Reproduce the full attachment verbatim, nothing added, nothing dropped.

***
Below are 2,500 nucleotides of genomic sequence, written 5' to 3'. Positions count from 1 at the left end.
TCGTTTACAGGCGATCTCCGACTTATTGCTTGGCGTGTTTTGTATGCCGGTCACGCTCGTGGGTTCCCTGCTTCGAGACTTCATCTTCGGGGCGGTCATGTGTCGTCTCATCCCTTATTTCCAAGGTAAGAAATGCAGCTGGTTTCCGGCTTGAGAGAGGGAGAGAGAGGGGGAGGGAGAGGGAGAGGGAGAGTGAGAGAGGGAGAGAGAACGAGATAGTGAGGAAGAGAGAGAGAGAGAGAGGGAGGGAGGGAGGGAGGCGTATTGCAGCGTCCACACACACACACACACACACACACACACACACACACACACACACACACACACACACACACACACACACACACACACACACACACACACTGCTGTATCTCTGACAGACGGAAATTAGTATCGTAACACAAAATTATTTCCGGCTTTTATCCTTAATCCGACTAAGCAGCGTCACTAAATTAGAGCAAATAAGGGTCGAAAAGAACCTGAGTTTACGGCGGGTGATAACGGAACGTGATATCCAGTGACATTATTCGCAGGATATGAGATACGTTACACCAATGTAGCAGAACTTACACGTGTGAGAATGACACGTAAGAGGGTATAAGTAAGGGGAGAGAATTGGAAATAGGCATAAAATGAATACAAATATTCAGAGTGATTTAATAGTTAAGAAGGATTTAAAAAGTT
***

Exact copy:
Below are 2,500 nucleotides of genomic sequence, written 5' to 3'. Positions count from 1 at the left end.
TCGTTTACAGGCGATCTCCGACTTATTGCTTGGCGTGTTTTGTATGCCGGTCACGCTCGTGGGTTCCCTGCTTCGAGACTTCATCTTCGGGGCGGTCATGTGTCGTCTCATCCCTTATTTCCAAGGTAAGAAATGCAGCTGGTTTCCGGCTTGAGAGAGGGAGAGAGAGGGGGAGGGAGAGGGAGAGGGAGAGTGAGAGAGGGAGAGAGAACGAGATAGTGAGGAAGAGAGAGAGAGAGAGAGGGAGGGAGGGAGGGAGGCGTATTGCAGCGTCCACACACACACACACACACACACACACACACACACACACACACACACACACACACACACACACACACACACACACACACACACACACACTGCTGTATCTCTGACAGACGGAAATTAGTATCGTAACACAAAATTATTTCCGGCTTTTATCCTTAATCCGACTAAGCAGCGTCACTAAATTAGAGCAAATAAGGGTCGAAAAGAACCTGAGTTTACGGCGGGTGATAACGGAACGTGATATCCAGTGACATTATTCGCAGGATATGAGATACGTTACACCAATGTAGCAGAACTTACACGTGTGAGAATGACACGTAAGAGGGTATAAGTAAGGGGAGAGAATTGGAAATAGGCATAAAATGAATACAAATATTCAGAGTGATTTAATAGTTAAGAAGGATTTAAAAAGTT